The 2015 soft-cover book titled Most of These Stories are Somewhat True (Naughty and Nice), by Ottawa's Jeff Mackwood, is pure delight in 228 pages. Okay, some of it is a little annoying, but then I'm pretty sure that doesn't bother the author, who I only met after the book was published. It could be called an autobiography in 101 vignettes, which together draw the picture of a man who - though he claims to be secretly introverted - comes across as highly confident, mentally healthy, physically strong and tall, extremely smart, competent, articulate, funny, well-travelled, tough and athletic, a guy with a terrific family and an interesting, humorous way of interpreting his own unique experiences. But because of the title, the reader is frequently left asking: Is this true or is it a somewhat bold-faced lie?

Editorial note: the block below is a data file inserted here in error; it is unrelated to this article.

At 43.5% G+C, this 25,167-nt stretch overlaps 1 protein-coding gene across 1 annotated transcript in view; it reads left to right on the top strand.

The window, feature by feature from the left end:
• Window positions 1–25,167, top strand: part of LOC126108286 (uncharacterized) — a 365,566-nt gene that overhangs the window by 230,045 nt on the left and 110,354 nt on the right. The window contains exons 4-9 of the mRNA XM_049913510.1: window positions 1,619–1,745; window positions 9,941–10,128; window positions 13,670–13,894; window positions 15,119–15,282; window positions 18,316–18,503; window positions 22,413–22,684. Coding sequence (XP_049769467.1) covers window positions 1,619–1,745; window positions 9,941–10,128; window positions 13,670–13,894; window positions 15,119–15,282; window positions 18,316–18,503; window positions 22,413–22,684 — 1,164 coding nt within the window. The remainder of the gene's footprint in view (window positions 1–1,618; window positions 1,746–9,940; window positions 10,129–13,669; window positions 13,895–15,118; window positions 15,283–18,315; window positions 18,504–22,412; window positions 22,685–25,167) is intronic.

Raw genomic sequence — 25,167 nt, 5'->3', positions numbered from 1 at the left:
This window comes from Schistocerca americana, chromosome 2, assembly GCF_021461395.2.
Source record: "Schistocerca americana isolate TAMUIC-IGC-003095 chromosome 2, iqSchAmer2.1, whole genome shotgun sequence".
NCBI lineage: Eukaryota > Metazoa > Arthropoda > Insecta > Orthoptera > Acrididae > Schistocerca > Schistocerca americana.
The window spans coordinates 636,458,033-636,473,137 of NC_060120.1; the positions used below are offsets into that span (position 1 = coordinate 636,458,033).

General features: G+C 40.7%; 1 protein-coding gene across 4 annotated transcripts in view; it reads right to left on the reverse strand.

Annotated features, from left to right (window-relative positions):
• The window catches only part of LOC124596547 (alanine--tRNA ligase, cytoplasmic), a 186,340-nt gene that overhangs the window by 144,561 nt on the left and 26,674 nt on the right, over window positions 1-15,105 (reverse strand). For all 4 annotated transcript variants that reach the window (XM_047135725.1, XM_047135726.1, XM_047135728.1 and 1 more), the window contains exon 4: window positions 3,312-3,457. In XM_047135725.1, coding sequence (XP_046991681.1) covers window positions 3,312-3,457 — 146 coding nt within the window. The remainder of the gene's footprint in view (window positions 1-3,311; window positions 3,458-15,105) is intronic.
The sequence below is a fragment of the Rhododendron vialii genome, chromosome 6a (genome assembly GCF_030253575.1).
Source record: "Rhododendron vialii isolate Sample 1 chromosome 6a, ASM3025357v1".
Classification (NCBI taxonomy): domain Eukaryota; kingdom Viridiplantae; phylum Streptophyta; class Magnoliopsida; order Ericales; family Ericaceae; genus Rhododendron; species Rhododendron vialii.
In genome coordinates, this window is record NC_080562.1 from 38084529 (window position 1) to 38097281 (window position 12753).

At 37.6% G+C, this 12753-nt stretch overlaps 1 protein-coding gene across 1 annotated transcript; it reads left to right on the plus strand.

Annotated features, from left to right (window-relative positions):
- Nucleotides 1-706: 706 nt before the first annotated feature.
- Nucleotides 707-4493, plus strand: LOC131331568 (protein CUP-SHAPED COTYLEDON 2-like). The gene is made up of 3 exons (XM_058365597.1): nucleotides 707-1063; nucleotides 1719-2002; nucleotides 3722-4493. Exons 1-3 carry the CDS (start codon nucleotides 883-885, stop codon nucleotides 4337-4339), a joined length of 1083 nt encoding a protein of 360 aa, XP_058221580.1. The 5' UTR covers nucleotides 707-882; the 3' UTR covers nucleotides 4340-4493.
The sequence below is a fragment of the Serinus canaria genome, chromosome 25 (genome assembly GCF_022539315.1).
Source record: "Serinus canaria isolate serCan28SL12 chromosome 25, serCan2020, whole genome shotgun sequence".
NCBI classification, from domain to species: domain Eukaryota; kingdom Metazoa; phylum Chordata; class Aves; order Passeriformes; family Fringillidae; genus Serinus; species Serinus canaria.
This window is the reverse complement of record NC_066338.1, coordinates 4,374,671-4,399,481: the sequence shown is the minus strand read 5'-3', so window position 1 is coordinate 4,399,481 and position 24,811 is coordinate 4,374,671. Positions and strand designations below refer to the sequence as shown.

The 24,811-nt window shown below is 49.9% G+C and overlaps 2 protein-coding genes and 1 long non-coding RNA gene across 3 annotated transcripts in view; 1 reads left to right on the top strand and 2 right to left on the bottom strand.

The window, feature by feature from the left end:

Tuesday, 24 January 2017
Sunday, 1 January 2017
Talk about a trip down memory lane. Every famous and notorious occurrence that took place from the Depression until Watergate -- as well as some not-so-famous events -- is recounted in The Glory and the Dream: A Narrative History of America 1932 - 1972. William Manchester's 1400-page tome, which made the New York Times best seller list in 1975, begins with a long reach back to the darkest days of the darkest decade. It moves forward one excruciating, exciting -- and yes, even the odd boring -- year at a time until, some 40 chapters later, it finishes at the beginning of Richard Nixon's second term as president.